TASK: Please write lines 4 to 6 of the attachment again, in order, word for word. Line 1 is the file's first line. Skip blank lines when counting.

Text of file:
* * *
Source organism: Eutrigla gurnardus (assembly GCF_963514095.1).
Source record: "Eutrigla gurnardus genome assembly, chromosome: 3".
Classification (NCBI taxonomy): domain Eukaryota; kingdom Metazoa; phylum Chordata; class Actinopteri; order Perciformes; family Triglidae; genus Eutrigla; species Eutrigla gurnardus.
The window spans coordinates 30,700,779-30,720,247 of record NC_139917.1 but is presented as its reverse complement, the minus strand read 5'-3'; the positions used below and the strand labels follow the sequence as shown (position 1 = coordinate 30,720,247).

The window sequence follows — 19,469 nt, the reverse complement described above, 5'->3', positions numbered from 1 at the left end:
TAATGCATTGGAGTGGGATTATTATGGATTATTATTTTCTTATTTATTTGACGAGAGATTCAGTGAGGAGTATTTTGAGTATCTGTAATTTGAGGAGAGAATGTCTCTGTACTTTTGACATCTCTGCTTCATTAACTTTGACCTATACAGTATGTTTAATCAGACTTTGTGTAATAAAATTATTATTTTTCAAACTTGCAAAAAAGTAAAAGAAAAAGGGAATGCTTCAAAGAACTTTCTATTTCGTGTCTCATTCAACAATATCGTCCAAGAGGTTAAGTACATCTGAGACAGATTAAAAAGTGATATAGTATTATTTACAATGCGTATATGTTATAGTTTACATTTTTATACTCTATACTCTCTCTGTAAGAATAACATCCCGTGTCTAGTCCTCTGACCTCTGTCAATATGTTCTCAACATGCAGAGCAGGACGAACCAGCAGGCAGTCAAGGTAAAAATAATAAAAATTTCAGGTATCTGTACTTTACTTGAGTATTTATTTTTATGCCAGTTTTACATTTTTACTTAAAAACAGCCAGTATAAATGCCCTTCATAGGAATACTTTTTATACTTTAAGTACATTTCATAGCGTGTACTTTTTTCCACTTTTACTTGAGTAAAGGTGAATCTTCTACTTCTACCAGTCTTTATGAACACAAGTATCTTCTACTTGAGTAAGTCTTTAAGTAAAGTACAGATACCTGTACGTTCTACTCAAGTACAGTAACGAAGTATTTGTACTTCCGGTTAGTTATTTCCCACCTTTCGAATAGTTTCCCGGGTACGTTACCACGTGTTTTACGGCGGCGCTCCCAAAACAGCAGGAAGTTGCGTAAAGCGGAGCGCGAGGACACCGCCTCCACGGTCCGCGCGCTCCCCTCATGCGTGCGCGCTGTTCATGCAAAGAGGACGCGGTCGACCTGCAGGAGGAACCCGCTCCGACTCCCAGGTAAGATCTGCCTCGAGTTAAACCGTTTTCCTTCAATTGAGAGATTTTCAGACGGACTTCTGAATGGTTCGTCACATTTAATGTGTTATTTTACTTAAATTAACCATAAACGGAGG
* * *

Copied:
The window spans coordinates 30,700,779-30,720,247 of record NC_139917.1 but is presented as its reverse complement, the minus strand read 5'-3'; the positions used below and the strand labels follow the sequence as shown (position 1 = coordinate 30,720,247).

The window sequence follows — 19,469 nt, the reverse complement described above, 5'->3', positions numbered from 1 at the left end:
TAATGCATTGGAGTGGGATTATTATGGATTATTATTTTCTTATTTATTTGACGAGAGATTCAGTGAGGAGTATTTTGAGTATCTGTAATTTGAGGAGAGAATGTCTCTGTACTTTTGACATCTCTGCTTCATTAACTTTGACCTATACAGTATGTTTAATCAGACTTTGTGTAATAAAATTATTATTTTTCAAACTTGCAAAAAAGTAAAAGAAAAAGGGAATGCTTCAAAGAACTTTCTATTTCGTGTCTCATTCAACAATATCGTCCAAGAGGTTAAGTACATCTGAGACAGATTAAAAAGTGATATAGTATTATTTACAATGCGTATATGTTATAGTTTACATTTTTATACTCTATACTCTCTCTGTAAGAATAACATCCCGTGTCTAGTCCTCTGACCTCTGTCAATATGTTCTCAACATGCAGAGCAGGACGAACCAGCAGGCAGTCAAGGTAAAAATAATAAAAATTTCAGGTATCTGTACTTTACTTGAGTATTTATTTTTATGCCAGTTTTACATTTTTACTTAAAAACAGCCAGTATAAATGCCCTTCATAGGAATACTTTTTATACTTTAAGTACATTTCATAGCGTGTACTTTTTTCCACTTTTACTTGAGTAAAGGTGAATCTTCTACTTCTACCAGTCTTTATGAACACAAGTATCTTCTACTTGAGTAAGTCTTTAAGTAAAGTACAGATACCTGTACGTTCTACTCAAGTACAGTAACGAAGTATTTGTACTTCCGGTTAGTTATTTCCCACCTTTCGAATAGTTTCCCGGGTACGTTACCACGTGTTTTACGGCGGCGCTCCCAAAACAGCAGGAAGTTGCGTAAAGCGGAGCGCGAGGACACCGCCTCCACGGTCCGCGCGCTCCCCTCATGCGTGCGCGCTGTTCATGCAAAGAGGACGCGGTCGACCTGCAGGAGGAACCCGCTCCGACTCCCAGGTAAGATCTGCCTCGAGTTAAACCGTTTTCCTTCAATTGAGAGATTTTCAGACGGACTTCTGAATGGTTCGTCACATTTAATGTGTTATTTTACTTAAATTAACCATAAACGGAGG